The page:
‘Across the Universe’ tells story set to Beatles songs
When The Beatles’ television movie “Magical Mystery Tour” was broadcast on the BBC in December of 1967, it was considered a flop — their first — and the critics went wild trumpeting that The Beatles were finished. People forget that the color film was shown in black-and-white and at that time on very small screens.
OK, so it wasn’t their best work (“Let it Be” wasn’t that great, either, as a movie chronicling what would be the break-up of the Fab Four), but the music was always incredible.
When the “Magical Mystery Tour” album was released, it climbed straight to the top, proving that even a bad movie couldn’t damage the songs of Lennon/McCartney.
So when I heard a new movie was being released featuring the music of The Beatles, I had my reservations, mainly because the music was being performed by relative unknowns with a few legitimate performers from the music industry. The music is always paramount, but without The Beatles performing it, I had my doubts. Who can forget the fiasco of a movie known as “Sgt. Pepper’s Lonely Hearts Club Band” back in 1978, sung by a host of artists including The Bee Gees and Peter Frampton?
With that out of the way, I wasn’t expecting “Across the Universe” to rock my world, but any excuse to hear how the music would be interpreted was worth a look-see. Granted, I can say up front that some of the scenes felt like they were thrown in to match the lyrics of the song being played, with little regard to continuity. Then again, since the story takes place in the turbulent ’60s, one can simply chalk it up to a bad acid trip and write it off as a bummer.
Director Julie Taymor (best known for her Broadway version of Disney’s “The Lion King”) puts a pretty cool twist on reminding us that history indeed repeats itself, paralleling events from 40 years ago, complete with protestors against a divisive war, a corrupt administration that has lost touch with its constituents, surrounded by music that will far outlast and outlive some of the stuff being released today. There are a few surprises in store here, including memorable appearances from Bono and comedic actor Eddie Izzard.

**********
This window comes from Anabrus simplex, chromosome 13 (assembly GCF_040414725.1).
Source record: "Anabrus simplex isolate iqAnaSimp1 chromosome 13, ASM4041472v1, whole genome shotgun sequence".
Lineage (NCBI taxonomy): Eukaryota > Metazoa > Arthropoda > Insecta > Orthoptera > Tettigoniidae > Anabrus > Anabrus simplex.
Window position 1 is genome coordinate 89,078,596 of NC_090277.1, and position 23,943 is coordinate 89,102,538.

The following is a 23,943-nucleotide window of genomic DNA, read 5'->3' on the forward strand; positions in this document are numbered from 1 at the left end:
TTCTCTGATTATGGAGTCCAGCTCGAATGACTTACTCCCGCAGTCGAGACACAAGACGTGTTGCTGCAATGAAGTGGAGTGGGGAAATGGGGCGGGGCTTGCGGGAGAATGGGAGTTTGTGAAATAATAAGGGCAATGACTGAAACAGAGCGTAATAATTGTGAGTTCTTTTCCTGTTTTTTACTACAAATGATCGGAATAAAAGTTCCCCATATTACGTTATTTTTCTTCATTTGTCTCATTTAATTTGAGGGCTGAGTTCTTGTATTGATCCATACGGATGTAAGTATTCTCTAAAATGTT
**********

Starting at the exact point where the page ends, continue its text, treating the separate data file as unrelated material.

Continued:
Starring Evan Rachel Wood and Jim Sturgess, “Across the Universe” boasts a cast of characters whose names come directly from The Beatles’ catalogue. Sturgess plays young dock worker Jude (from The Beatles’ hometown of Liverpool), who travels to America in the ’60s searching for the father he never knew. Interesting casting choice, having Sturgess in the lead, as he bares a striking resemblance to a young Paul McCartney. Probably didn’t hurt when he was auditioning for the part, I’m sure.
Wood plays Lucy, a reserved young woman not as familiar with the ways of the world as Jude, who discovers his soul mate within Lucy. When her brother, Max (Joe Anderson), is drafted to fight in the Vietnam War, the two take on the role as activists. The characters they keep company with take Lucy far away from her sheltered existence.
While the story itself (by Dick Clement and Ian La Frenais) reflects the ’60s and highlights the decade of turbulence within this country, as a musical the numbers pop out pretty effectively when choreographed with all of the dancing.
Another musical this summer, “Hairspray,” gave us the early ’60s and was able to address the Civil Rights movement with music, and surprisingly came off as entertaining with a social conscience.
“Across the Universe” does a pretty good job covering the second half of the ’60s, mixing both the social unrest, psychedelic experiences and music that defined a decade.
— Howie Nave is host/manager of The Improv comedy club inside Harveys and reviews films for seven radio stations throughout northern California and Nevada, including Sirius Radio. He hosts “Howie’s Morning Rush” on Tahoe’s KRLT radio and you can see his film reviews on RSN.
Keepin’ it reel:
Now Playing: “Across the Universe”
Starring: Jim Sturgess, Evan Rachel Wood, Joe Anderson, Dana Fuchs, Cynthia Loebe, Martin Luther, T.V. Carpio and Heather Janneck
Directed by: Julie Taymor
Rated: PG-13 for some drug content, nudity, sexuality, violence and language
Running time: 135 minutes
Howie gives it: 3.5 out of 5 bagels